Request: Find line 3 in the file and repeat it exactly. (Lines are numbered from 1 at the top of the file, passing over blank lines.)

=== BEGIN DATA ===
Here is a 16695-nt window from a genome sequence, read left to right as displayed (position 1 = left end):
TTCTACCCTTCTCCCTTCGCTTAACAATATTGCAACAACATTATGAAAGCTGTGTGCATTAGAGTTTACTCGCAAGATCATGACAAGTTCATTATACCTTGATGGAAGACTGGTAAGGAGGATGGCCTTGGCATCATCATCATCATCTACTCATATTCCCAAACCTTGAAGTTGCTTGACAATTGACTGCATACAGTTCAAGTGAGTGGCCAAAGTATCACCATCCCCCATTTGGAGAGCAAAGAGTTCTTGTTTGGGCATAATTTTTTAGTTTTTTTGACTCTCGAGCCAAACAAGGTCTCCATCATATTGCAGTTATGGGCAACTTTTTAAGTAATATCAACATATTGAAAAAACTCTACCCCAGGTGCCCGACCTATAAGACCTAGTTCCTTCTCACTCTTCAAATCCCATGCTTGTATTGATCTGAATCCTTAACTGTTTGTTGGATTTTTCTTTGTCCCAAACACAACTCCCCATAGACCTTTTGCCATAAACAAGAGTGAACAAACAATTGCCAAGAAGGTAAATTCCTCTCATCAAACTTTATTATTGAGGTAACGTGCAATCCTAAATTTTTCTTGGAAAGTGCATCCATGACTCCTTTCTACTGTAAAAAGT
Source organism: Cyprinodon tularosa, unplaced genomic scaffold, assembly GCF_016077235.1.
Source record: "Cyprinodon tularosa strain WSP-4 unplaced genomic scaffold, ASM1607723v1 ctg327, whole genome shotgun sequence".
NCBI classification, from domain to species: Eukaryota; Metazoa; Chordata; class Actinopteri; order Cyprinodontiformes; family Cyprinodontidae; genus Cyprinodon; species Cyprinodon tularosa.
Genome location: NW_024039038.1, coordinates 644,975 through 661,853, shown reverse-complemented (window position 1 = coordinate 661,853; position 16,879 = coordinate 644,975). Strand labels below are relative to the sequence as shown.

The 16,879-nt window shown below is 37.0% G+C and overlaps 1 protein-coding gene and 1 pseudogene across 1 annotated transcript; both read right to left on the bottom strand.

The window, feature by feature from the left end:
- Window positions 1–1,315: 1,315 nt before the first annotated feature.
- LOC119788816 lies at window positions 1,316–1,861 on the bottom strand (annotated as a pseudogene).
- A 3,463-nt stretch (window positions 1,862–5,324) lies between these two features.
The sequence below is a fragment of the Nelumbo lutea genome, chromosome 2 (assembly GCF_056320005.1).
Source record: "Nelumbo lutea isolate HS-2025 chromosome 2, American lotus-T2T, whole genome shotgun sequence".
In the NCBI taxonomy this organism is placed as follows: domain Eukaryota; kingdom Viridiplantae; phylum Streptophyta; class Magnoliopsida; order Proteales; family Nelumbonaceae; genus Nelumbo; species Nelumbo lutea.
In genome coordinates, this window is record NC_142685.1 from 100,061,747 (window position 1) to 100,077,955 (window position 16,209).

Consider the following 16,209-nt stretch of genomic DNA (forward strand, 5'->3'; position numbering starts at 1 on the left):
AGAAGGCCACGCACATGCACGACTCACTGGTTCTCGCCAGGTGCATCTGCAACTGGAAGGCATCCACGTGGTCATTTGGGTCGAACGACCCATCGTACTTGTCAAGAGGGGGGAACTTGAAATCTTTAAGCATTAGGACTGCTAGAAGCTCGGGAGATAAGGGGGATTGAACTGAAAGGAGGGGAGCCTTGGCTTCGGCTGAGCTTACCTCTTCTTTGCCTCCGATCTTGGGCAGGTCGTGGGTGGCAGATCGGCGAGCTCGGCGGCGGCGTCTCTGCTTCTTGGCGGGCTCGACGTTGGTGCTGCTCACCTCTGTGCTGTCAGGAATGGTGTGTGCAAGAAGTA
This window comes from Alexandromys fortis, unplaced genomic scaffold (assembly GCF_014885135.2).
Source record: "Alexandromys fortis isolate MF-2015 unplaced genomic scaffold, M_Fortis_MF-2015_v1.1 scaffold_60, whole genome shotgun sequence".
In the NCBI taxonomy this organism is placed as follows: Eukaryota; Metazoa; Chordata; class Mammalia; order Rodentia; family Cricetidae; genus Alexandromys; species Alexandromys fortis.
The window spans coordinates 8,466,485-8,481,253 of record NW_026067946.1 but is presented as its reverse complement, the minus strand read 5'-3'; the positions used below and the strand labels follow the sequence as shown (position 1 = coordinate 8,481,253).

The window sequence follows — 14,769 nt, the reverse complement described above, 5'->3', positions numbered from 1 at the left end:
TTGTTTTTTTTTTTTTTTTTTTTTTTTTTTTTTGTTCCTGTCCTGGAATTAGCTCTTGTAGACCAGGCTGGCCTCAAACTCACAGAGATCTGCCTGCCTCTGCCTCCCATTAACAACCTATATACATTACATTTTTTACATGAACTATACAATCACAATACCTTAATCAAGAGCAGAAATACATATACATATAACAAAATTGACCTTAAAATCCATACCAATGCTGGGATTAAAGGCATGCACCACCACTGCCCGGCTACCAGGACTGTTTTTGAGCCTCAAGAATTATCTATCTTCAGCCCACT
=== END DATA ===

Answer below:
Source organism: Cyprinodon tularosa, unplaced genomic scaffold, assembly GCF_016077235.1.